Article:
Road in Yukon
Road in Yukon
© iStock

Interview with Robert Sinclair, the Canadian Senior Arctic Official

25 October 2023
Robert Sinclair comes to the role of Senior Arctic Official (SAO) with a background in legal issues, security, and human rights – as well as with a key diplomatic skill: the joy of working with and getting to know other people. We met Robert at the Arctic Circle Assembly 2023, where he had a chance to connect with many members of the tightknit Arctic community. He also took the time to give this interview to speak about his background, the aspects of his new role he is most looking forward to, and a memorable Arctic experience.

What is your background, and how do you feel it has prepared you for your role as Senior Arctic Official?

I have been with Global Affairs Canada for close to 29 years and I come to the role of Senior Arctic Official with a varied background including legal, human rights and security positions at headquarters in Ottawa, as well as postings abroad to Moscow, Washington, London, and Brussels. In Brussels, I was Deputy Head of Mission for Canada to the European Union and Permanent Observer to the Council of Europe. During this time, I also spent a year seconded to NATO. My experience with multilateral fora in addition includes work on the Human Rights Council and the OECD.

Robert Sinclair
© Private

What elements of your work with the Arctic Council are you looking forward to?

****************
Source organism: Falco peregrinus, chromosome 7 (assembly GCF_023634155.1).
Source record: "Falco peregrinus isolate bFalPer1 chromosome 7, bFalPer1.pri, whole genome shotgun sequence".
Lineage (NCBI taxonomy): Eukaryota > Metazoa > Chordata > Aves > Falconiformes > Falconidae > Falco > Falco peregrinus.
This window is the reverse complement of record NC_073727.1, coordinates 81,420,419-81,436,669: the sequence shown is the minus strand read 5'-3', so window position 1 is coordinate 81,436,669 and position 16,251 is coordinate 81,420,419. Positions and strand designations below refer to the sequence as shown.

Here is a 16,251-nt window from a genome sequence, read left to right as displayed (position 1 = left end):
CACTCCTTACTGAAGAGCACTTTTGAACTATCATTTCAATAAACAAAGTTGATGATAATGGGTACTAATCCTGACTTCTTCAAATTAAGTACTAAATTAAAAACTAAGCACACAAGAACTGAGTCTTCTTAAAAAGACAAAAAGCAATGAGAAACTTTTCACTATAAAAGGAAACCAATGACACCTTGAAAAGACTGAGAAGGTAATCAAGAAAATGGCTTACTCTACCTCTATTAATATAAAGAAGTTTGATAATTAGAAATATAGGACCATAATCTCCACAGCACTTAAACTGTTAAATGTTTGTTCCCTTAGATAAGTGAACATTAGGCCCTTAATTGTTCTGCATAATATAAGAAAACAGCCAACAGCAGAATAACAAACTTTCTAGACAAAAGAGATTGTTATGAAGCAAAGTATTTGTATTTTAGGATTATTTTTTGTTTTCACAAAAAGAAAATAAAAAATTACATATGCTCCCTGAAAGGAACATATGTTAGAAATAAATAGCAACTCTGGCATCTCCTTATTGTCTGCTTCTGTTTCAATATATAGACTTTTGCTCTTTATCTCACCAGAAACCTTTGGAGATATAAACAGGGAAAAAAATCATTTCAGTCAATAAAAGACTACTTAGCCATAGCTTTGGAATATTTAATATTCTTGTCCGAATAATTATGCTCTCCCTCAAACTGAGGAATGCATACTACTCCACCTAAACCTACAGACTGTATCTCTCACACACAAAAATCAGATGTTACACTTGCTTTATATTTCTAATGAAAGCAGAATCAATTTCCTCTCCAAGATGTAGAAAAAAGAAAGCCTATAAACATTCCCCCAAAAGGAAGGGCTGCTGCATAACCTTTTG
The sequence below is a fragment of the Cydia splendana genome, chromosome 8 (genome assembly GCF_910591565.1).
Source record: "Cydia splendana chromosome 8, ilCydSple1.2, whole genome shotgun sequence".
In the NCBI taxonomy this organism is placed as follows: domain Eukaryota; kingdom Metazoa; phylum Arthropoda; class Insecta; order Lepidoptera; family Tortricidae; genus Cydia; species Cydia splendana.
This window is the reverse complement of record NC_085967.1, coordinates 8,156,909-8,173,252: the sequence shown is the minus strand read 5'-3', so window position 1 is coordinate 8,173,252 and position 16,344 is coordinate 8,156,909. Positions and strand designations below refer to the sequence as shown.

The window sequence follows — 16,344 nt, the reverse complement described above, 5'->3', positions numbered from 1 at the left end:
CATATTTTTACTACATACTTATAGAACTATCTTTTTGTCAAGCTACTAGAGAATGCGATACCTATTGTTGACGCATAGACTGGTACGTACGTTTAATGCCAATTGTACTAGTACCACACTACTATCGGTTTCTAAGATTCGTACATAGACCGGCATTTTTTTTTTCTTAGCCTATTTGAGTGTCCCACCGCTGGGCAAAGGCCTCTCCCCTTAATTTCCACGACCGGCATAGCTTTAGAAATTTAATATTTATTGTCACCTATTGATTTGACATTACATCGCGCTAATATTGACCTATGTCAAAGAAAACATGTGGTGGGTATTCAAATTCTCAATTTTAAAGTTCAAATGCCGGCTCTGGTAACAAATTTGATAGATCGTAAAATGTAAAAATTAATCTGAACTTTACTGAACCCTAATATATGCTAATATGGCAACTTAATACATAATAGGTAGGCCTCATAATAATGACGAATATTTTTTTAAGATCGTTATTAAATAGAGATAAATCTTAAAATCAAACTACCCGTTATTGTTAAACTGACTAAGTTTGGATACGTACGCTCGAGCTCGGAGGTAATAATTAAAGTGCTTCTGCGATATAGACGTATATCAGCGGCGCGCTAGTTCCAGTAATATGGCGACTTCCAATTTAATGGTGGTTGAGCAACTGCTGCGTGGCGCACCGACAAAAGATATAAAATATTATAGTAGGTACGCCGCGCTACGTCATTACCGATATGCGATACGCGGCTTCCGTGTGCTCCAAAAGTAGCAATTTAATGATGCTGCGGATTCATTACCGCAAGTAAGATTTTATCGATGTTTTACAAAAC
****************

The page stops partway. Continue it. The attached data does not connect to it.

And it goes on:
I just attended the Arctic Circle Assembly 2023 in Reykjavik, Iceland, and that certainly has been a great opportunity for me to meet the communities of people engaged in Arctic issues. When I was coming into the role, I was told that it’s the people that are the best part of the job and that it’s a very tightknit community. You don’t go into diplomacy if you don’t like working with people – that’s the number one job criteria, I would say. I’m also looking forward to getting to know my own country better, working with our Indigenous partners. Listening and learning from them is one of my absolute priorities for the job.

I would also like to mention that Canada’s Foreign Minister has been directed by the Prime Minister to specifically advance the Arctic as a policy priority. This is something that I will be doing, both bilaterally but also, and most importantly, through the Arctic Council. I’m looking forward to working with all my Senior Arctic Official counterparts in keeping the Arctic Council vibrant. Further, I would be remiss if I didn’t mention the first Canadian Senior Arctic Official, Mary Simon, who continues to follow the Arctic Council and Arctic issues very closely as Canada’s Governor General. I met her recently and she was clearly following the Arctic Council. I have very big shoes to fill and it’s an absolute honor to follow in her steps.

What is one of your most memorable Arctic experiences?

Back in 1997, I was on a cross-Canada tour for new recruits of Global Affairs Canada. As Canada is such a big country, Global Affairs felt that it was important to introduce new recruits to parts of the country that they may not have seen before. We were traveling for a few weeks, and I made it up to Yukon where I created a lasting memory, meeting with an Indigenous elder, a wonderful woman. I still remember her speaking about climate change and the effects in the Arctic. She spoke of how, as a child, she used to play this game of exhaling in the cold air and the breath was turning into ice crystals. The game was to try to touch those ice crystals before they fell to the ground – but already back in 1997 she said that they couldn’t play that game anymore. This anecdote stayed with me, and it speaks of the value of Indigenous knowledge and lived experiences that can tell the tale of not just climate change but other issues that people in the north face.